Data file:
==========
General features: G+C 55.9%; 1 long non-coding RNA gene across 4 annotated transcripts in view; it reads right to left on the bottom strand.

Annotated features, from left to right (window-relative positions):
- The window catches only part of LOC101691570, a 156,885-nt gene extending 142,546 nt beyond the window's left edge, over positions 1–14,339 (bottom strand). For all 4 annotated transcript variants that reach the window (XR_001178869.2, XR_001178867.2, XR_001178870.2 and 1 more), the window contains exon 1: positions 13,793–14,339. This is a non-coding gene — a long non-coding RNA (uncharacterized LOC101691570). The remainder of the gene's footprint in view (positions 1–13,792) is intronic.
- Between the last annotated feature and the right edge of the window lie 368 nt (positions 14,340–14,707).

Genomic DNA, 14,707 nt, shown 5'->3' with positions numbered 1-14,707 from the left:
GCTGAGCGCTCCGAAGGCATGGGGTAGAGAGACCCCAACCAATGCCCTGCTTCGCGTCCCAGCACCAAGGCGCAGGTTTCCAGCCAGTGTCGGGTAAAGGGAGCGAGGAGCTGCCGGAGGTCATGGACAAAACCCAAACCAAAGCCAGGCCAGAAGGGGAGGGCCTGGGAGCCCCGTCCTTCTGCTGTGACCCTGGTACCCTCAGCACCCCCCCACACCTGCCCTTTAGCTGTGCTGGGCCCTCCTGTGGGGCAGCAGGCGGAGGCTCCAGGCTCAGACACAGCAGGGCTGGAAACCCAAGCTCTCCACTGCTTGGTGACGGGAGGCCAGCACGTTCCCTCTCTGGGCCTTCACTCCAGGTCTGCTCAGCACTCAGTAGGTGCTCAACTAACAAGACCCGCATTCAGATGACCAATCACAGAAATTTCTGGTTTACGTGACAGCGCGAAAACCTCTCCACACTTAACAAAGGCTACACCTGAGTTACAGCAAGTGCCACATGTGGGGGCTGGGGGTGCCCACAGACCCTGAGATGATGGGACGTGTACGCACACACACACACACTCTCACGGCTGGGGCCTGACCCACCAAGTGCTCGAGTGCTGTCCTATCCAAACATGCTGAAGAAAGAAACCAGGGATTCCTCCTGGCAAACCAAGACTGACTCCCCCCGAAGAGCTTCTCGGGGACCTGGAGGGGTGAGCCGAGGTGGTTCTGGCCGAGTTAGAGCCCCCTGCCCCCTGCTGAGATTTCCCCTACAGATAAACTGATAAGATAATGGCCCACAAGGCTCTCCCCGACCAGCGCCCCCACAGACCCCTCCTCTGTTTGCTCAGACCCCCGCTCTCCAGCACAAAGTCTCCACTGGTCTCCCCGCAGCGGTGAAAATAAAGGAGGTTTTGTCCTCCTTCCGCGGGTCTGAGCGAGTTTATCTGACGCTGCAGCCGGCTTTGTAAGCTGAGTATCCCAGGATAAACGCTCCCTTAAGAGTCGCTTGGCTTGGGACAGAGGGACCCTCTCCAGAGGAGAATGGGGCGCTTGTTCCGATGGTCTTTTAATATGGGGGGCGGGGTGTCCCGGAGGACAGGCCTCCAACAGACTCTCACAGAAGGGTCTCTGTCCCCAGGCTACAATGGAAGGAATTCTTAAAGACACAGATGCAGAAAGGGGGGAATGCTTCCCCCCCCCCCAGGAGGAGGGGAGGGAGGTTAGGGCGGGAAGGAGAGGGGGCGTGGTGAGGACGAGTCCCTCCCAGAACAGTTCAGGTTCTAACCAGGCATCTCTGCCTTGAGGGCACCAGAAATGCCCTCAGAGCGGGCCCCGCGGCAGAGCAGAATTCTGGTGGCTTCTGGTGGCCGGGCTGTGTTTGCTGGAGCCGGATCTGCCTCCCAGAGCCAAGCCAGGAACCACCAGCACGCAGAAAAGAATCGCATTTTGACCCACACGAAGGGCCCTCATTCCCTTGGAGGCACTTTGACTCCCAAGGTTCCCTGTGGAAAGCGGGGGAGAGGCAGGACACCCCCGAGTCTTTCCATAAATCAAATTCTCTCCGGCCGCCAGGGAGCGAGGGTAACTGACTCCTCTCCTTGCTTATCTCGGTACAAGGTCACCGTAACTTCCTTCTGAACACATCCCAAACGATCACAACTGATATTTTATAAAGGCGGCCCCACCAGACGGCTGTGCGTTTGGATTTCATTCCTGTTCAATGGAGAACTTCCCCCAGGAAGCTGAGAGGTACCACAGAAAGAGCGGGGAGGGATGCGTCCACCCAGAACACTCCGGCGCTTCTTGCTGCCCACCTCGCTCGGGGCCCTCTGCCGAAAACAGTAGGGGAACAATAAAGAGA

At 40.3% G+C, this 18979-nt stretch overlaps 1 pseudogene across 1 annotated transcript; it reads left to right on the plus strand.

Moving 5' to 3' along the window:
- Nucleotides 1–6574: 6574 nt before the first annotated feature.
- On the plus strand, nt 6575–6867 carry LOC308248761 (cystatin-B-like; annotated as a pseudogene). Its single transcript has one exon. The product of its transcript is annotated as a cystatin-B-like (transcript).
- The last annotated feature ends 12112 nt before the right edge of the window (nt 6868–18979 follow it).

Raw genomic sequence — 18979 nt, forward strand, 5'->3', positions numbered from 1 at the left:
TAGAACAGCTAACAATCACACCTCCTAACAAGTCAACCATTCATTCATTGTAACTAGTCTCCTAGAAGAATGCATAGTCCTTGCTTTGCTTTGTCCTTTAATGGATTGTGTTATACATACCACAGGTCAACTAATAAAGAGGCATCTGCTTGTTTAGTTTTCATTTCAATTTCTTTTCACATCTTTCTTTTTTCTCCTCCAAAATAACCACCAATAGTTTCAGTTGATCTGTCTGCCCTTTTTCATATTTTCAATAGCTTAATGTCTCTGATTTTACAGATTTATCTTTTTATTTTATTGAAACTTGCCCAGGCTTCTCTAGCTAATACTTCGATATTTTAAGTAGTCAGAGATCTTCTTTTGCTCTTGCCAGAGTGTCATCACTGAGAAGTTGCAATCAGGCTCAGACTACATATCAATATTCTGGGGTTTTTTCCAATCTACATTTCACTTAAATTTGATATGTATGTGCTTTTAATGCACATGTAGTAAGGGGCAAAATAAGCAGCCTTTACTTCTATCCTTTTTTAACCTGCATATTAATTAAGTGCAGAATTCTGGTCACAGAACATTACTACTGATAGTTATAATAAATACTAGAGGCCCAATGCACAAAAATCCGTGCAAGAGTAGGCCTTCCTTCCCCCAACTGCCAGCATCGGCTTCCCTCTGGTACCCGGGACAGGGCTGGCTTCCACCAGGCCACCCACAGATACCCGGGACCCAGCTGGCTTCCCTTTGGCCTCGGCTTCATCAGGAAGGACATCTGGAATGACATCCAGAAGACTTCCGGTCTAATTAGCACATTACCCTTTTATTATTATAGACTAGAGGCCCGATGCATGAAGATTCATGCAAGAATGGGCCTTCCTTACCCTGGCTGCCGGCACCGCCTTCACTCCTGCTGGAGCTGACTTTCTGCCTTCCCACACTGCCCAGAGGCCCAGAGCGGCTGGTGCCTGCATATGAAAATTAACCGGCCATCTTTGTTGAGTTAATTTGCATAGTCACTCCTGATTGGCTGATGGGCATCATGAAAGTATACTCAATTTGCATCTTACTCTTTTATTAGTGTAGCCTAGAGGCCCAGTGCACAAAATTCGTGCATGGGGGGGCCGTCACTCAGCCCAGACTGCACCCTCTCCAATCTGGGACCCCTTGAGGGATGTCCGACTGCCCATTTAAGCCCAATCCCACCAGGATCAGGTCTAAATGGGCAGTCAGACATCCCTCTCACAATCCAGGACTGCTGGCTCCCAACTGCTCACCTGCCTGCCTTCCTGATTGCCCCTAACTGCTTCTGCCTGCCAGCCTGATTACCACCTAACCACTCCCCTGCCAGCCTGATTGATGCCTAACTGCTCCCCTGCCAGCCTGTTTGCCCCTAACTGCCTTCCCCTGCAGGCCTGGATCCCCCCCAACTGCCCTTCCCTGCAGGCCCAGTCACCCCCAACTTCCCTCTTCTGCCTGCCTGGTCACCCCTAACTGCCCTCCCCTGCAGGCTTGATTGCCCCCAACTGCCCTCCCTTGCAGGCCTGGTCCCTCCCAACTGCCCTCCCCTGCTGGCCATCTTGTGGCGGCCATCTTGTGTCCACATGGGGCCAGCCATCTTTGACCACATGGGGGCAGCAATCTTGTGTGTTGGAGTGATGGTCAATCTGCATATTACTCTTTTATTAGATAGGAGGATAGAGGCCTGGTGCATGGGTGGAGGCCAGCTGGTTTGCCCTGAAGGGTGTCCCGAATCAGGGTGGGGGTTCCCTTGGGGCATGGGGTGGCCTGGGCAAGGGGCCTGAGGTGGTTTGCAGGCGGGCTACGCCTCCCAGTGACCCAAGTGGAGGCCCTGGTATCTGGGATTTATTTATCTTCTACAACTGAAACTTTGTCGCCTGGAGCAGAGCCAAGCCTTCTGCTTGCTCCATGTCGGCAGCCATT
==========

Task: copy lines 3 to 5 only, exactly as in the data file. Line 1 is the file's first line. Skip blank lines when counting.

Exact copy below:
- The window catches only part of LOC101691570, a 156,885-nt gene extending 142,546 nt beyond the window's left edge, over positions 1–14,339 (bottom strand). For all 4 annotated transcript variants that reach the window (XR_001178869.2, XR_001178867.2, XR_001178870.2 and 1 more), the window contains exon 1: positions 13,793–14,339. This is a non-coding gene — a long non-coding RNA (uncharacterized LOC101691570). The remainder of the gene's footprint in view (positions 1–13,792) is intronic.
- Between the last annotated feature and the right edge of the window lie 368 nt (positions 14,340–14,707).

Genomic DNA, 14,707 nt, shown 5'->3' with positions numbered 1-14,707 from the left: